Music in the halls

Lower Merion has a diverse and resourceful music department. Whether you want to be a professional musician, or simply want to have fun, there is a place for you.

The atmosphere of the music rooms are open and inviting, breeding creativity. | Photo by Dylan Elgart ’23/Staff

Thanks to the Music Department, LM has not only instilled academic excellence, but also creativity in the young minds of our school. Theo Sillio ’26 for instance, is a devoted member of the symphony and show orchestras. “I love the variety; we play older works, more modern pieces and everything in between.” While Theo may play the french horn, there’s a place for musicians and performers of every variety. Whether it’s choir, wind ensemble, jazz or another course, the options for creativity are boundless. 

For those interested in the more technical aspects of music and performance, AP Music Theory is sure to please. Learning the intricacies of song and sound isn’t an easy task, but students who persist will find it’s well worth the wait. As someone who has loved performing and creating music from a young age, I’ve known just how challenging learning an instrument is. Difficult, yes, and at times even grueling, but I’ve known few things quite as rewarding. A recent study from The National Center for Biotechnology has shown that learning an instrument can have a wide array of benefits, both mental and emotional. Reduced stress, greater creativity, and even increased cognitive function are just a few. Obsessed with the music of the past?  Can’t stop listening to the classics? You’ll feel right at home in Music and Modern Culture, a class dedicated to exploring the twists and turns of popular music within the last few centuries. Whether you’re covering the first jazz hits that transformed the American music scene, or the “British invasion” of the 60s, the only limit is creativity.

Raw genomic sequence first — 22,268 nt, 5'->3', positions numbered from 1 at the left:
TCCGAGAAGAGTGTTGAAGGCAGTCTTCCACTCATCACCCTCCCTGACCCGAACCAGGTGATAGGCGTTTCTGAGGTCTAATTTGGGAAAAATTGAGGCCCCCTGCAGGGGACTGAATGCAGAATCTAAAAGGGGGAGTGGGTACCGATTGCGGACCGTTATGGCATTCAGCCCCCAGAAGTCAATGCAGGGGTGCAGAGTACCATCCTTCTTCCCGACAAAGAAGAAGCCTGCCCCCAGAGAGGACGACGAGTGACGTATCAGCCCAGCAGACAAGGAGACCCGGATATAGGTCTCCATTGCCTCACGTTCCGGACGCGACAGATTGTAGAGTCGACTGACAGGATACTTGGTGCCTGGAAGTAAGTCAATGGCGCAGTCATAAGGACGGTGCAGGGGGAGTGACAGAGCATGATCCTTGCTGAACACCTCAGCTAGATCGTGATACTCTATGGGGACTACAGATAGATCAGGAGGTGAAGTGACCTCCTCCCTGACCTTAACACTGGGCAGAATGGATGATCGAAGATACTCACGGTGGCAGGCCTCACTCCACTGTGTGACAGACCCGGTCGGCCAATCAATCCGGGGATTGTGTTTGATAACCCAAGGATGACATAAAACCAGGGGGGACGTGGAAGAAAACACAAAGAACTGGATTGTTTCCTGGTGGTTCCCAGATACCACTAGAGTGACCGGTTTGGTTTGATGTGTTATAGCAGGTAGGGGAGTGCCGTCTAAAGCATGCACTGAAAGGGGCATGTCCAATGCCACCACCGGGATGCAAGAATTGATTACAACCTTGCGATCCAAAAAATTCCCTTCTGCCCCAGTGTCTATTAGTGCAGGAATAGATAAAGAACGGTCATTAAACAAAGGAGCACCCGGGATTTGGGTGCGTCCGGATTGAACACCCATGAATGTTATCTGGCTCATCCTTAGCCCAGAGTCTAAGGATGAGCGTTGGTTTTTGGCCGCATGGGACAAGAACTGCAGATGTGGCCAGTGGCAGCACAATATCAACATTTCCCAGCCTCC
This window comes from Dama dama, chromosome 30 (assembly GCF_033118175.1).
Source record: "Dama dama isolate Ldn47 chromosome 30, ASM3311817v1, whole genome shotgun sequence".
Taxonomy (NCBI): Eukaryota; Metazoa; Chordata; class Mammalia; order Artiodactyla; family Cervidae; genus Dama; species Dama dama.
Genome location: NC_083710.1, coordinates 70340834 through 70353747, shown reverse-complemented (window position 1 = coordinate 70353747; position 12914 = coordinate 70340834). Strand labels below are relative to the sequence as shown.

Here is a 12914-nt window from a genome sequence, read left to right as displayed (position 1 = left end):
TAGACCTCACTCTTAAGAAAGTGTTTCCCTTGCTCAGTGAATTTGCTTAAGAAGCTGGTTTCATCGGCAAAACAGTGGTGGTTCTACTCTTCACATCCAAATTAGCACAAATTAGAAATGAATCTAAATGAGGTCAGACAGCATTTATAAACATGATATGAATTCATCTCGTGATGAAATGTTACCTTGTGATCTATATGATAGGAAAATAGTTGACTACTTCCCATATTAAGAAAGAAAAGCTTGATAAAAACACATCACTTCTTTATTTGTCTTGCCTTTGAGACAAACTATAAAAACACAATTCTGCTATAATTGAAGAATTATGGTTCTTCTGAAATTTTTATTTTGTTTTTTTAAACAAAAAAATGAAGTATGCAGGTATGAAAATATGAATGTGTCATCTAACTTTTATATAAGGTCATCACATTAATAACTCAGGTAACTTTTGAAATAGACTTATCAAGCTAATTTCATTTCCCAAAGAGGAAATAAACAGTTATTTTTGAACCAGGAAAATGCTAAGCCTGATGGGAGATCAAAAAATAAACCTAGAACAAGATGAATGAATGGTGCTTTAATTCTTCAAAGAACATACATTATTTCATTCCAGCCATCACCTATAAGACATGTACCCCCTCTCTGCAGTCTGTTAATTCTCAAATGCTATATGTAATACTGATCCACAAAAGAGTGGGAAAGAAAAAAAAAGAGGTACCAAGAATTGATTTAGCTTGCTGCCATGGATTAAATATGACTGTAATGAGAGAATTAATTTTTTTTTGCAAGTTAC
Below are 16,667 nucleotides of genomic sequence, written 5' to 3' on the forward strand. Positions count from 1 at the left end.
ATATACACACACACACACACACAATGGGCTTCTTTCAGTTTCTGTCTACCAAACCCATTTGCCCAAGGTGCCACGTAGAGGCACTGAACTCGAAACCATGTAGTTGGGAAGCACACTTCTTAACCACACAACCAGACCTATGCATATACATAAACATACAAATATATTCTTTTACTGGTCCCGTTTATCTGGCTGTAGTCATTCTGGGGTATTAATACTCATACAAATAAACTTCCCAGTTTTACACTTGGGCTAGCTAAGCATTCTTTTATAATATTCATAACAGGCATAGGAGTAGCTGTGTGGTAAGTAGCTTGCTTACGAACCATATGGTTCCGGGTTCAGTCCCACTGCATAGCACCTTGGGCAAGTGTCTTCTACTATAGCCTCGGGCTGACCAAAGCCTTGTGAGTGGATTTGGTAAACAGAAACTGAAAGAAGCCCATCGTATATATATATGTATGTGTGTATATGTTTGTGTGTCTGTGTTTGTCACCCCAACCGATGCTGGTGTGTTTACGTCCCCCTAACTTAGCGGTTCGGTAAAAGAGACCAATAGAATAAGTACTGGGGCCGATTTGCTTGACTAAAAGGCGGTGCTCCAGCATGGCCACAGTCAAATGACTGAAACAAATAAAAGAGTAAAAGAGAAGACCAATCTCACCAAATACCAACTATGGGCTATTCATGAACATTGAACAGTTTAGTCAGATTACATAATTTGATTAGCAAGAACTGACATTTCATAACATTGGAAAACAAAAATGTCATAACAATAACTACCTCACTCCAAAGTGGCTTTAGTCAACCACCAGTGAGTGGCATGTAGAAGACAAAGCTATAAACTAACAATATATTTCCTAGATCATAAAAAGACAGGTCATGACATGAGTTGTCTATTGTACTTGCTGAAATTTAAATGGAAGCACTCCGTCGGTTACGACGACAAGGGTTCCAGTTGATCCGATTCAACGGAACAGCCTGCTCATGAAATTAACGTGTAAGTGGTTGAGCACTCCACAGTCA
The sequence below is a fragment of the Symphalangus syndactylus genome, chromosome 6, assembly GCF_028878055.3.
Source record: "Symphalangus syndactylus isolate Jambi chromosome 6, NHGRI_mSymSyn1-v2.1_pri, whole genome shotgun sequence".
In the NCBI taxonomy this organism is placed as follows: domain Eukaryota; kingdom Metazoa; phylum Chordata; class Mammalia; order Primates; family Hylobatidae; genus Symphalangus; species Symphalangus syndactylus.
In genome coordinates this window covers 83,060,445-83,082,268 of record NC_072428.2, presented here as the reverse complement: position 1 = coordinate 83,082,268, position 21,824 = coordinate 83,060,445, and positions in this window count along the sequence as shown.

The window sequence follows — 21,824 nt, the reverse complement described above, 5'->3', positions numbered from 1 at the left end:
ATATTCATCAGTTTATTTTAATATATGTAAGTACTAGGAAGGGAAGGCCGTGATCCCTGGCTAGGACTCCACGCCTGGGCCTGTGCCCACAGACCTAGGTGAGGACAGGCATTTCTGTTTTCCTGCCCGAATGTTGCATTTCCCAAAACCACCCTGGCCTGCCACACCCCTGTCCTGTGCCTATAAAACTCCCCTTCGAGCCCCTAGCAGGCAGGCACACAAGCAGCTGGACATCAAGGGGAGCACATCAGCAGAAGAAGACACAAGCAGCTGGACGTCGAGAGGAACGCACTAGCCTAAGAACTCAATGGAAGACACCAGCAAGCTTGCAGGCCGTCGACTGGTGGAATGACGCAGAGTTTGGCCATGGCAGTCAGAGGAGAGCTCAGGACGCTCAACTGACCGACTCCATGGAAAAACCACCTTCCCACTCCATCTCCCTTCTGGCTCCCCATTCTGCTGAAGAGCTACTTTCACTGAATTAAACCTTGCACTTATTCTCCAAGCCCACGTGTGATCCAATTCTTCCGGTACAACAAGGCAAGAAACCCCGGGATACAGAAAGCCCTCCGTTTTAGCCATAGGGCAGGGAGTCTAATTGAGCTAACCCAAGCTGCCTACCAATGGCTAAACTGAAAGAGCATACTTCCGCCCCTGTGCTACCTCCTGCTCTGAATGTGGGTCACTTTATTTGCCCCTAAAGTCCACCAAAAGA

Now while some students may be playing the greatest songs from the past, others are charting their way into the future. Students in Music Production spend their time learning the foundations of digital composition and how to use those tools to create and compose their own works. “It’s really interesting to learn about the different components of songwriting and to make my own works,” says Sawyer Friedman-Olshan ’26. Musical achievement isn’t new to LM; distinguished alumni include artist Lizzy McAlpine and producer Howard Benson. One great aspect about LM music resources is that whether you go on to become a professional musician there are resources that give anyone the chance to decide their own path;  you can write your own song, educate yourself on music history, or learn a new instrument. Starting is the hardest part, all you have to do is be brave and play the first note.

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